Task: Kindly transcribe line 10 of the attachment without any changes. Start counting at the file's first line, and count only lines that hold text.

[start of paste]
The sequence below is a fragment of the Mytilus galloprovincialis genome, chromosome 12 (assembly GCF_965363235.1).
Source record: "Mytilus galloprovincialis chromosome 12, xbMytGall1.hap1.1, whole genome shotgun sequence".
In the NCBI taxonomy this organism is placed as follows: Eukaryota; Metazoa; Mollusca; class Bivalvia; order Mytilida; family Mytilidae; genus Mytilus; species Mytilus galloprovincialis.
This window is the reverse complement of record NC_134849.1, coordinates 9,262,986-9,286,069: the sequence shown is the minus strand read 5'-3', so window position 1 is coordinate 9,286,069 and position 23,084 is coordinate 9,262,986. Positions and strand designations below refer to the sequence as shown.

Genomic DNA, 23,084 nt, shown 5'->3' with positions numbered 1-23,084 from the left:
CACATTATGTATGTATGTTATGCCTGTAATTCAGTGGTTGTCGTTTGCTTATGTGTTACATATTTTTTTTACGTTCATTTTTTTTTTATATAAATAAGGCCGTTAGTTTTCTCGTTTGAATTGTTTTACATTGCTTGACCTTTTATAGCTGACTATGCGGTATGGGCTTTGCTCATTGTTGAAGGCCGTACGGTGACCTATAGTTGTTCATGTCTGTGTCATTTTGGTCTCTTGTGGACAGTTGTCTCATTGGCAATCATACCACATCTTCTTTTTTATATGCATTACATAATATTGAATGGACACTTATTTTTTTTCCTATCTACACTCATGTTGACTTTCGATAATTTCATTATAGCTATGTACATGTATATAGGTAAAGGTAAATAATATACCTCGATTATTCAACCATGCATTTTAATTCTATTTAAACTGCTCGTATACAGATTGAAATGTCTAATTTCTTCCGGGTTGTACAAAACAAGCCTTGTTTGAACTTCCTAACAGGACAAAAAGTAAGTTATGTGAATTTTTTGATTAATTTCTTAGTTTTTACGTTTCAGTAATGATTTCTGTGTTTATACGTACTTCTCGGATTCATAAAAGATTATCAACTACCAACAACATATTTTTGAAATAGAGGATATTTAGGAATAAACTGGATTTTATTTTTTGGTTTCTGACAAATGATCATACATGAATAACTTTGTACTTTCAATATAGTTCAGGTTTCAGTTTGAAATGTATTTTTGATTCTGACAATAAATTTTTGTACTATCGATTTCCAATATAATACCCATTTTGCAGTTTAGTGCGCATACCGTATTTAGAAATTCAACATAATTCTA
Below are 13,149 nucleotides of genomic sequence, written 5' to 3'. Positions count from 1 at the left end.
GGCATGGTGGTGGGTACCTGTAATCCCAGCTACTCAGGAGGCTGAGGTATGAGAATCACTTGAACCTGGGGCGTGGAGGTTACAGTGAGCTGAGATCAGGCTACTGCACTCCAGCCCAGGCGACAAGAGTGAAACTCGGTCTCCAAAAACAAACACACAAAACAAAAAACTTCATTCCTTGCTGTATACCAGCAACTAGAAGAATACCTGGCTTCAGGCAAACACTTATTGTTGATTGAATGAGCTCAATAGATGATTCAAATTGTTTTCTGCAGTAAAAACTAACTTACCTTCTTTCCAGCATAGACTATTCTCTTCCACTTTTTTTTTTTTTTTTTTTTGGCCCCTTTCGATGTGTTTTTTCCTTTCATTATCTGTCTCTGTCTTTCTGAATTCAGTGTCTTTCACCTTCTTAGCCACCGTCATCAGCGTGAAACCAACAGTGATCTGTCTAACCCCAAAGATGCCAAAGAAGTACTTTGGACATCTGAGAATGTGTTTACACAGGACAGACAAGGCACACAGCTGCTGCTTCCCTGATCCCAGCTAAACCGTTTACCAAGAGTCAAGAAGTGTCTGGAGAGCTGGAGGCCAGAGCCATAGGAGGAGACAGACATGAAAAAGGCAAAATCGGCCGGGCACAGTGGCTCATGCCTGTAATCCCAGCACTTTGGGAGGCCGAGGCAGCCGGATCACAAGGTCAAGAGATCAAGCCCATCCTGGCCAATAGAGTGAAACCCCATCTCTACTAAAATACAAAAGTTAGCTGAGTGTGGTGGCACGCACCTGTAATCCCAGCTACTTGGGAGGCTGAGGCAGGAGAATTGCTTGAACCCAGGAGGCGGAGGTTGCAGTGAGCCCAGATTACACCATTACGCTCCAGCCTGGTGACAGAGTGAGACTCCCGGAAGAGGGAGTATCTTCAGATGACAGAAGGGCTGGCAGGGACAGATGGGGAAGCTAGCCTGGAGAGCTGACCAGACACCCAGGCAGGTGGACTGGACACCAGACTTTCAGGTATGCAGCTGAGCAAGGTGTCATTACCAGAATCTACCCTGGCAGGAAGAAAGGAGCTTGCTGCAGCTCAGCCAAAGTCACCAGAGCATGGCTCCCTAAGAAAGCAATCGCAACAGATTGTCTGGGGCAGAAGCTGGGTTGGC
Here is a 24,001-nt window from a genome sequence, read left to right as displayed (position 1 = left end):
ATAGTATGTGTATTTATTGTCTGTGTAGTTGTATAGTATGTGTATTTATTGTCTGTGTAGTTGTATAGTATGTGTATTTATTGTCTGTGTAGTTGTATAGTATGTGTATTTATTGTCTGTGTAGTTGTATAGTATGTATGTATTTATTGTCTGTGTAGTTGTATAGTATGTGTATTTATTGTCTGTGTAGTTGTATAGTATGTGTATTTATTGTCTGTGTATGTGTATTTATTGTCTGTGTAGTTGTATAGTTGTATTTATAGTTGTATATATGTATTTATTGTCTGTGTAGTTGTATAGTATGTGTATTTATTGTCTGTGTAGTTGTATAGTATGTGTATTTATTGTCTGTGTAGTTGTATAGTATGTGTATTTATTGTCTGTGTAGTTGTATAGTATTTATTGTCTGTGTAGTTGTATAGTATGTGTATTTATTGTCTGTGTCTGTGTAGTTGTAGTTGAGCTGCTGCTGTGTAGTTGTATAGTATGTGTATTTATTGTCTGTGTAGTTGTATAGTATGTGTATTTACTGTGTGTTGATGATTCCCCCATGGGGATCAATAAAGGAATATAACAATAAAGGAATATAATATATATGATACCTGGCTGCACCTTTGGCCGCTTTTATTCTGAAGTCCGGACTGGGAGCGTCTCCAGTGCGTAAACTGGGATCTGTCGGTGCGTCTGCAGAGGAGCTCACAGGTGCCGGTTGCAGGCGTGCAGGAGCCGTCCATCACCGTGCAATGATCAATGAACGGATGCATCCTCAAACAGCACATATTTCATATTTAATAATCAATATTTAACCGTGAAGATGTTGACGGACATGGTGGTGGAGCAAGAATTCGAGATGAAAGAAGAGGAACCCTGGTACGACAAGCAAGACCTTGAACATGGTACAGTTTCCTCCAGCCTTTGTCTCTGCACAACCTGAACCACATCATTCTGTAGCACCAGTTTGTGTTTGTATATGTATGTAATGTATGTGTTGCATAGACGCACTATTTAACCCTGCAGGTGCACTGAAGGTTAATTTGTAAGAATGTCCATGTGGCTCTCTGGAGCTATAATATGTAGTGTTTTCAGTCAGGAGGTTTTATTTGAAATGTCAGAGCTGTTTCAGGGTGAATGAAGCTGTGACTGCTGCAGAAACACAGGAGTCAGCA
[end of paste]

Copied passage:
ATAGTATGTGTATTTATTGTCTGTGTAGTTGTATAGTATGTGTATTTATTGTCTGTGTAGTTGTATAGTATGTGTATTTATTGTCTGTGTAGTTGTATAGTATGTGTATTTATTGTCTGTGTAGTTGTATAGTATGTATGTATTTATTGTCTGTGTAGTTGTATAGTATGTGTATTTATTGTCTGTGTAGTTGTATAGTATGTGTATTTATTGTCTGTGTATGTGTATTTATTGTCTGTGTAGTTGTATAGTTGTATTTATAGTTGTATATATGTATTTATTGTCTGTGTAGTTGTATAGTATGTGTATTTATTGTCTGTGTAGTTGTATAGTATGTGTATTTATTGTCTGTGTAGTTGTATAGTATGTGTATTTATTGTCTGTGTAGTTGTATAGTATTTATTGTCTGTGTAGTTGTATAGTATGTGTATTTATTGTCTGTGTCTGTGTAGTTGTAGTTGAGCTGCTGCTGTGTAGTTGTATAGTATGTGTATTTATTGTCTGTGTAGTTGTATAGTATGTGTATTTACTGTGTGTTGATGATTCCCCCATGGGGATCAATAAAGGAATATAACAATAAAGGAATATAATATATATGATACCTGGCTGCACCTTTGGCCGCTTTTATTCTGAAGTCCGGACTGGGAGCGTCTCCAGTGCGTAAACTGGGATCTGTCGGTGCGTCTGCAGAGGAGCTCACAGGTGCCGGTTGCAGGCGTGCAGGAGCCGTCCATCACCGTGCAATGATCAATGAACGGATGCATCCTCAAACAGCACATATTTCATATTTAATAATCAATATTTAACCGTGAAGATGTTGACGGACATGGTGGTGGAGCAAGAATTCGAGATGAAAGAAGAGGAACCCTGGTACGACAAGCAAGACCTTGAACATGGTACAGTTTCCTCCAGCCTTTGTCTCTGCACAACCTGAACCACATCATTCTGTAGCACCAGTTTGTGTTTGTATATGTATGTAATGTATGTGTTGCATAGACGCACTATTTAACCCTGCAGGTGCACTGAAGGTTAATTTGTAAGAATGTCCATGTGGCTCTCTGGAGCTATAATATGTAGTGTTTTCAGTCAGGAGGTTTTATTTGAAATGTCAGAGCTGTTTCAGGGTGAATGAAGCTGTGACTGCTGCAGAAACACAGGAGTCAGCA